Horror Books by Chad Helder
Bram Stoker Award-Winner Chad Helder
Chad Helder is the author of Menacing Shadows (under the pen name Darkenbrook), The Vampire Bridegroom, Pop-Up Book of Death, and Bartholomew of the Scissors, a comic book series burned into wood by artist Daniel Crosier. With Vince Liaguno, Helder co-edited Unspeakable Horror: From the Shadows of the Closet, which won the Bram Stoker Award for Superior Achievement in an Anthology. Helder also wrote a series of stories for Vincent Price Presents, several of which have been adapted into radio plays by the Colonial Radio Theatre.
A pair of boys discover Satan's constrictor locked in a basement room. A group of children dare to defy the curse of the Tree House Ripper. A vampire drains the blood of a baby gorilla with horrifying consequences. A young man copes with the childhood trauma of satanic possession with daily trips to the zoo, but something evil has taken over the family of mandrills at the monkey house.
And the werewolf novella, Menacing Shadows: When satanic serial killer Jack Mercy was locked away, he left behind a legacy of murder and a family in ruins. A decade later, the Mercy family has tried to rebuild their lives in White Crag, an affluent ski resort town, but they still live in Jack's infamous shadow. Twin brothers Neal and Michael have little memory of their father before he was incarcerated, but after a harrowing incident with a werewolf in the forest, Neal discovers that his brother is communicating with their father and carrying on his unspeakable legacy. As Neal and his best friend dig deeper, they discover the curse of the werewolf is not nearly finished with the Mercy family or the town of White Crag.
Menacing Shadows is an innovative horror collection that presents a combination of scary fairy tales, nightmarish prose poems, and gay horror, ranging in length from flash fiction to full-length novellas.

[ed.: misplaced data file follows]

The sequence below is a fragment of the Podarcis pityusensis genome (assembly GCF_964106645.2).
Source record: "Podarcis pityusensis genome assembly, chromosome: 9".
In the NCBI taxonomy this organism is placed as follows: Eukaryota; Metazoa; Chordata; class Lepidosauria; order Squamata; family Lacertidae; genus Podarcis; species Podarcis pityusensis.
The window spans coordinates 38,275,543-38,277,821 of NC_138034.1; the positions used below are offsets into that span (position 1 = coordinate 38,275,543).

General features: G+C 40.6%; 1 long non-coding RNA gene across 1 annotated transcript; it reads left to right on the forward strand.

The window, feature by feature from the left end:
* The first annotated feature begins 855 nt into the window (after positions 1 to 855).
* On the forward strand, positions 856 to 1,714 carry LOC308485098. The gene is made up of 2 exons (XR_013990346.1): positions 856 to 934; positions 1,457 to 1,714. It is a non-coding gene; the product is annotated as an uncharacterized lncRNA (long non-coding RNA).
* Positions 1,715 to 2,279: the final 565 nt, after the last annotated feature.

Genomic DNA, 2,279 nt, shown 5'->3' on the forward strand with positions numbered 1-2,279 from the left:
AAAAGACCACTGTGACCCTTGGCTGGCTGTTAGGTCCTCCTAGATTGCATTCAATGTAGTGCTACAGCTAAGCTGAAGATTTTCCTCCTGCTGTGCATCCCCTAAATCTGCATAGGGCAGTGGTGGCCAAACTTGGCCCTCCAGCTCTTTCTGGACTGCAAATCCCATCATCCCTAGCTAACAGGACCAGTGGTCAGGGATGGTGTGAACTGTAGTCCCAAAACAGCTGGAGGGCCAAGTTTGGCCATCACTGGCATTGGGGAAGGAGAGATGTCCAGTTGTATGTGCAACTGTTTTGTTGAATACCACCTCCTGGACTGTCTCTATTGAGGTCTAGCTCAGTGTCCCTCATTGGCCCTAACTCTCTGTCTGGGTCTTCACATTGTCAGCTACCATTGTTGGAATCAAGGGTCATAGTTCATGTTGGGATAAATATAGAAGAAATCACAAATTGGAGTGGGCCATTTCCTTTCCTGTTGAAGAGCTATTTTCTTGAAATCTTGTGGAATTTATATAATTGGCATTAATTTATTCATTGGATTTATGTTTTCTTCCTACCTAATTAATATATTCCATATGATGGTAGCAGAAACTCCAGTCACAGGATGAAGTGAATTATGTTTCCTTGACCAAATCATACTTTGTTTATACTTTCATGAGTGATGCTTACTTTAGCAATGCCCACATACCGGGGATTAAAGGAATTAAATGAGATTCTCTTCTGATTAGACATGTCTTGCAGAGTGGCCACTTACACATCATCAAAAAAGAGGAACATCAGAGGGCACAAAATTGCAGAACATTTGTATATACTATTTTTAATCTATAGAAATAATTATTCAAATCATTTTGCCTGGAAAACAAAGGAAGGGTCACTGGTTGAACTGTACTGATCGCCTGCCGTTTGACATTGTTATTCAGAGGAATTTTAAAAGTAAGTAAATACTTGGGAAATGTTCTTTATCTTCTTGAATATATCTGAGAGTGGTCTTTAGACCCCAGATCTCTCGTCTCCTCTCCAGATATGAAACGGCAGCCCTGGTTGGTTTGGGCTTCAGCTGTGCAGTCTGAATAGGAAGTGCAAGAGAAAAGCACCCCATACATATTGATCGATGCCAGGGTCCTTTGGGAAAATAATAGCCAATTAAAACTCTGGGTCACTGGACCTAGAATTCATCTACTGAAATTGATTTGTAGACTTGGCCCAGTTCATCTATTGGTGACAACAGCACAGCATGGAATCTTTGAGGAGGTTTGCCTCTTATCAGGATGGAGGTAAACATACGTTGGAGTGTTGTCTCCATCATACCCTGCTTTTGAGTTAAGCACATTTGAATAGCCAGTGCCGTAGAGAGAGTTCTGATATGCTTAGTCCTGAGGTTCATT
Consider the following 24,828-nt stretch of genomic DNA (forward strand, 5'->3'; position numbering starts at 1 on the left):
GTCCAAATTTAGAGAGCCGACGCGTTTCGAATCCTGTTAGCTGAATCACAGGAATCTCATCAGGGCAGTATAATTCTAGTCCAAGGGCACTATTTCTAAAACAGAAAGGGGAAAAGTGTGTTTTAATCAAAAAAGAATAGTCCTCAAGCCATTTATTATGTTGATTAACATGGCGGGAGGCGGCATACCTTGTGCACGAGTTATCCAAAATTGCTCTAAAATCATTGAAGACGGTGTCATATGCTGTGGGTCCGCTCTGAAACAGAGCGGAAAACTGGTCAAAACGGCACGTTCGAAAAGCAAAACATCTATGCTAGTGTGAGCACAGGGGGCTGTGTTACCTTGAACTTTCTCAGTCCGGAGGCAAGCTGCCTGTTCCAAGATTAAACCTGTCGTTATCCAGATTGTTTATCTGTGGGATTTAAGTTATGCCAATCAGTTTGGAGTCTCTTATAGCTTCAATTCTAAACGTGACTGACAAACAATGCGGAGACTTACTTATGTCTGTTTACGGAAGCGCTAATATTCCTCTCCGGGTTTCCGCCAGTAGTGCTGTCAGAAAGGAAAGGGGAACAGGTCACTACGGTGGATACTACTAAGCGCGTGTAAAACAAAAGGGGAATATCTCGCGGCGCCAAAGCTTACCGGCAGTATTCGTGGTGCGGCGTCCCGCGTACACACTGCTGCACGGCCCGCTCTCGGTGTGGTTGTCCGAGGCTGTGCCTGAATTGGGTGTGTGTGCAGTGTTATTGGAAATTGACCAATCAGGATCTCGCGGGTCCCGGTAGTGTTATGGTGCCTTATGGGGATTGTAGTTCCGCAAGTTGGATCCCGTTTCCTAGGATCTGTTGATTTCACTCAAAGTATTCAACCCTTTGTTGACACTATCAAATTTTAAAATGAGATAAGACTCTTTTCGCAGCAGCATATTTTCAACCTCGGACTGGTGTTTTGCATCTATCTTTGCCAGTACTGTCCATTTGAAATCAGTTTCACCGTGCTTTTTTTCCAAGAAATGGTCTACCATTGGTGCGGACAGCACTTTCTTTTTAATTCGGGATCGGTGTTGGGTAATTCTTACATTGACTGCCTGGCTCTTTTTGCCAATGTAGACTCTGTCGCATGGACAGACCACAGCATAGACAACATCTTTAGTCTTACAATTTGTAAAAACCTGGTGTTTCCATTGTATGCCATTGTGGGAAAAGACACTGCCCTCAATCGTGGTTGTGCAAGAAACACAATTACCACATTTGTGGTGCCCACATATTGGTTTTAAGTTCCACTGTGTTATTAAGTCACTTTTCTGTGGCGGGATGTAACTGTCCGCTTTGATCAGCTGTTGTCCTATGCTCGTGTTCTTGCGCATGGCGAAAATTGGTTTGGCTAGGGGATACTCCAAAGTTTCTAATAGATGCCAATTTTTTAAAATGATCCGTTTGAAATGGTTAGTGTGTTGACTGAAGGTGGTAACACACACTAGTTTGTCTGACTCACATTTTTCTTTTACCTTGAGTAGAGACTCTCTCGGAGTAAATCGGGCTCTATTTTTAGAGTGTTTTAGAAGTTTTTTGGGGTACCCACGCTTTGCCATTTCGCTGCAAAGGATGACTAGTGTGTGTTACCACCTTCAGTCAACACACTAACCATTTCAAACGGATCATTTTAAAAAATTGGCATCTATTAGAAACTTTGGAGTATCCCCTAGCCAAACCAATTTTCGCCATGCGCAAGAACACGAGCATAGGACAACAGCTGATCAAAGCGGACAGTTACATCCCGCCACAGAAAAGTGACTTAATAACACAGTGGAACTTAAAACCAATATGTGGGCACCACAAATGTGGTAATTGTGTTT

Praise for Menacing Shadows:
Menacing Shadows is a fast ride through a surreal, dark world in which nearly anything is possible and what is strange is very likely to also have sharp teeth. Many of the horror shorts (prose poems, flash fiction) remind me of Aimee Bender's short stories for their strangeness. I like how the author is able to bend a story or plot that is well known into something new and surprising. Case in point, here are just a few first lines, "My genius friend became an Irish Wolfhound--for an experiment" or "Janie had a carnival of horrors inside a bouquet of balloons."
It also must be noted that these stories, short pieces of personal history, and novella all contain darkness, sometimes sly, and sometimes wide-eyed that a reader will find in the best work of Canadian author Derek McCormack. Reading Darkenbrook's also echoes and rings with a quiet humor in places that keep the stories from ever becoming too hopeless. If Shirley Jackson and David Sedaris had ever given up a baby for adoption, this might be the kind of queer, dark writing the child would produce.
Even if you aren't familiar with these other authors, definitely take a chance on Menacing Shadows. It is strange, funny, and most of all entertaining! The characters manage to stick with me long after I close the book whether it is the Treehouse Ripper to the vampire who lives inside an Aquafina vending machine. The author is never short on imagination or in ways in which to surprise the reader.
--Jory Mickelson, Award-Winning Poet
The Vampire Bridegroom
From Bram Stoker Award-winner Chad Helder comes The Vampire Bridegroom, his sweeping collection of horror poems and tales that explore the dark crevices of genre in a spectrum of forms. Included here in this horror collage are poems that yearn to be horror movies. From a nightmarish array of vampires in the landscape of troubled youth to beastly transformations and horrifying awakenings... from the twisted theories of Hansel Fruehner--the perverted and blasphemous student of Freud--to scary fairy tales. Along the way, explore the mythos of the Gory Boy and Queen Bloody Mary, encounter the ever-present figure of Satan in the mind of a preacher's son and, of course, meet the sharp-toothed title character himself.